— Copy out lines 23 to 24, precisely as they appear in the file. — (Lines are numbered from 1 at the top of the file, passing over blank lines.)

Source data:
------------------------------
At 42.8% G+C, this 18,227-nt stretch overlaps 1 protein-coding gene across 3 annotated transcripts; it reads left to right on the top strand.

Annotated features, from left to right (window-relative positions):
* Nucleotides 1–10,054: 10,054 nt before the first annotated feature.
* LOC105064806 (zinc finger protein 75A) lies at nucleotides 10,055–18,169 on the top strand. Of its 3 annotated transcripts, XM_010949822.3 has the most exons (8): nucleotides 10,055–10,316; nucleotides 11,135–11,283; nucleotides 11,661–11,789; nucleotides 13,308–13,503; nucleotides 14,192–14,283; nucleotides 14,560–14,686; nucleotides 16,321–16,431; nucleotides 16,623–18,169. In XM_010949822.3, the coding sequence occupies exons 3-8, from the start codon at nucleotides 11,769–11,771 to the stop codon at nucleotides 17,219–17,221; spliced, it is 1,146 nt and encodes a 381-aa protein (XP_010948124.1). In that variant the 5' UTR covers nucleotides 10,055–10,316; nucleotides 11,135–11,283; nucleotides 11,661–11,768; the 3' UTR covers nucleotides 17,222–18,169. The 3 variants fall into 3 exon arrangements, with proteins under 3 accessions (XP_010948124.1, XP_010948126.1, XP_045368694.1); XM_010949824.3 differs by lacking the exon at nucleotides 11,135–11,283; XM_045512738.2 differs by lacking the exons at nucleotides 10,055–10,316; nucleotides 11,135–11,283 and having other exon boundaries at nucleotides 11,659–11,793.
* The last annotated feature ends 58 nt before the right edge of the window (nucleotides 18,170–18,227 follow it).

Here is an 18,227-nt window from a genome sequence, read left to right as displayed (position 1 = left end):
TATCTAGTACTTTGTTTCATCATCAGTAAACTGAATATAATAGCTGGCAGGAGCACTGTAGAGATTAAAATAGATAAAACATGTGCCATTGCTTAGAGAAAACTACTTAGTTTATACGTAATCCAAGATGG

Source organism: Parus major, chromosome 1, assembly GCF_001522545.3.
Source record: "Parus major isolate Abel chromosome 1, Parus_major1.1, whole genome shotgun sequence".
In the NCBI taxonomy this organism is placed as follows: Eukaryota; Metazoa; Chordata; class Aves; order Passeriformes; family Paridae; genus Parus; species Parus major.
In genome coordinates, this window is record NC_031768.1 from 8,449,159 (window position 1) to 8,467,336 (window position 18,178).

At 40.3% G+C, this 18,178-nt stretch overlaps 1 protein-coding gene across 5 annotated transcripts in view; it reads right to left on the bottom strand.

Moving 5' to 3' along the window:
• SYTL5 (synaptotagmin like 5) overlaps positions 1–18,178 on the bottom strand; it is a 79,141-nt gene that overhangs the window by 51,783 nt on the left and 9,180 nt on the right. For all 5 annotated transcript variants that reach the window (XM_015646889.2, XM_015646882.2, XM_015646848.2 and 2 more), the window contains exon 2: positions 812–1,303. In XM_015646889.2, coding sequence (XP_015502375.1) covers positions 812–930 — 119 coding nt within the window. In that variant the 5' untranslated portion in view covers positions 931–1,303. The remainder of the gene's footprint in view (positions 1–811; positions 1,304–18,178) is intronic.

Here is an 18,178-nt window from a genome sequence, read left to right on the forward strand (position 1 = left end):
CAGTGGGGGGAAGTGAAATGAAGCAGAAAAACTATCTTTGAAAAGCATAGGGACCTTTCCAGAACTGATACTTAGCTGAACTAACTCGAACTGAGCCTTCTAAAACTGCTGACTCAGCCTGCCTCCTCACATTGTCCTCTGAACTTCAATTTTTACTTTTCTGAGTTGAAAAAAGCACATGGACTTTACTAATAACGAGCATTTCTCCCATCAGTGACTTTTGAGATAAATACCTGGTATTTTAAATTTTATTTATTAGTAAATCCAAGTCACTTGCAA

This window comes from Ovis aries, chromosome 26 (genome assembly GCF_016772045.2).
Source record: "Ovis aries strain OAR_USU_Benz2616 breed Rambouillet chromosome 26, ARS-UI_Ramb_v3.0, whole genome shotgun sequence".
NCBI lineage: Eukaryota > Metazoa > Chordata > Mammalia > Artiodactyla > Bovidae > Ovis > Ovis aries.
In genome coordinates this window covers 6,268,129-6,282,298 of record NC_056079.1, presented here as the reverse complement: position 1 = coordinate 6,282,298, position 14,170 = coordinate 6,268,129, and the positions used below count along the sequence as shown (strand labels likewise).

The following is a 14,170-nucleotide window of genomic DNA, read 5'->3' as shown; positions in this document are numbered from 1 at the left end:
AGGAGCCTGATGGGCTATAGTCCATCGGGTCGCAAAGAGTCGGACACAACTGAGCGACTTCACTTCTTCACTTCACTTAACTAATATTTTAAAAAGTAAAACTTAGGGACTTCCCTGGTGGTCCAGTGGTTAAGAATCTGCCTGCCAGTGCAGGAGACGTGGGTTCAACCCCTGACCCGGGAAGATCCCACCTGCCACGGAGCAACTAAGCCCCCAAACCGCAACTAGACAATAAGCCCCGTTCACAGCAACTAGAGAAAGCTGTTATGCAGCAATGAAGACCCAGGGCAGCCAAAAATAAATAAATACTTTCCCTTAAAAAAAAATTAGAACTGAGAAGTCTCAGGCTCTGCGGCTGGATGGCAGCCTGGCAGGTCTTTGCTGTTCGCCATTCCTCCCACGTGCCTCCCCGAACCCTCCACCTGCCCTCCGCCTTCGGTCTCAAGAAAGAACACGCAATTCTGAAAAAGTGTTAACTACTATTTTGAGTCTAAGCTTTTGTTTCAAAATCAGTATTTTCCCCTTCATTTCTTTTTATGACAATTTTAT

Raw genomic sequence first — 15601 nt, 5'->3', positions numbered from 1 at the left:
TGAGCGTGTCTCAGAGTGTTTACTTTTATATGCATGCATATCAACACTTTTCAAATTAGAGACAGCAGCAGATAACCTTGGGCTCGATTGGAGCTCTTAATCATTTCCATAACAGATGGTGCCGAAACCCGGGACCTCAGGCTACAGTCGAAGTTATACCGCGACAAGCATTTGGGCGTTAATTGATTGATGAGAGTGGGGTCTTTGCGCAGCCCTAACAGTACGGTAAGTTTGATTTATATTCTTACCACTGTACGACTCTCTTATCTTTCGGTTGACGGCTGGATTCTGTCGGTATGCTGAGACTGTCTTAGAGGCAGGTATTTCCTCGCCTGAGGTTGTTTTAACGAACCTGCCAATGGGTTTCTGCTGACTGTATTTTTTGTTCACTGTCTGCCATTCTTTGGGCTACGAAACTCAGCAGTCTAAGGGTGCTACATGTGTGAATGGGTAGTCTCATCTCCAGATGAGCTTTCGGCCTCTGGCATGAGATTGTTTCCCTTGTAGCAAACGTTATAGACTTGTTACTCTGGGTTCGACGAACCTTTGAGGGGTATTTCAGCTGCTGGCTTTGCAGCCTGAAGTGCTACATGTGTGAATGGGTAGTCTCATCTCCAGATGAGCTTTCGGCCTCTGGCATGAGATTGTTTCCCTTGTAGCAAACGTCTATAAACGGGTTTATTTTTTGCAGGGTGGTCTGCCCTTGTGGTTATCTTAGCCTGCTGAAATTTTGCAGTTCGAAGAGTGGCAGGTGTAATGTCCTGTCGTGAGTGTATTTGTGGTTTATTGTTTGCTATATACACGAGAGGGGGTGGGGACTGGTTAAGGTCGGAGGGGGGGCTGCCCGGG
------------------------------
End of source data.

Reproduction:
Raw genomic sequence first — 15601 nt, 5'->3', positions numbered from 1 at the left:
TGAGCGTGTCTCAGAGTGTTTACTTTTATATGCATGCATATCAACACTTTTCAAATTAGAGACAGCAGCAGATAACCTTGGGCTCGATTGGAGCTCTTAATCATTTCCATAACAGATGGTGCCGAAACCCGGGACCTCAGGCTACAGTCGAAGTTATACCGCGACAAGCATTTGGGCGTTAATTGATTGATGAGAGTGGGGTCTTTGCGCAGCCCTAACAGTACGGTAAGTTTGATTTATATTCTTACCACTGTACGACTCTCTTATCTTTCGGTTGACGGCTGGATTCTGTCGGTATGCTGAGACTGTCTTAGAGGCAGGTATTTCCTCGCCTGAGGTTGTTTTAACGAACCTGCCAATGGGTTTCTGCTGACTGTATTTTTTGTTCACTGTCTGCCATTCTTTGGGCTACGAAACTCAGCAGTCTAAGGGTGCTACATGTGTGAATGGGTAGTCTCATCTCCAGATGAGCTTTCGGCCTCTGGCATGAGATTGTTTCCCTTGTAGCAAACGTTATAGACTTGTTACTCTGGGTTCGACGAACCTTTGAGGGGTATTTCAGCTGCTGGCTTTGCAGCCTGAAGTGCTACATGTGTGAATGGGTAGTCTCATCTCCAGATGAGCTTTCGGCCTCTGGCATGAGATTGTTTCCCTTGTAGCAAACGTCTATAAACGGGTTTATTTTTTGCAGGGTGGTCTGCCCTTGTGGTTATCTTAGCCTGCTGAAATTTTGCAGTTCGAAGAGTGGCAGGTGTAATGTCCTGTCGTGAGTGTATTTGTGGTTTATTGTTTGCTATATACACGAGAGGGGGTGGGGACTGGTTAAGGTCGGAGGGGGGGCTGCCCGGG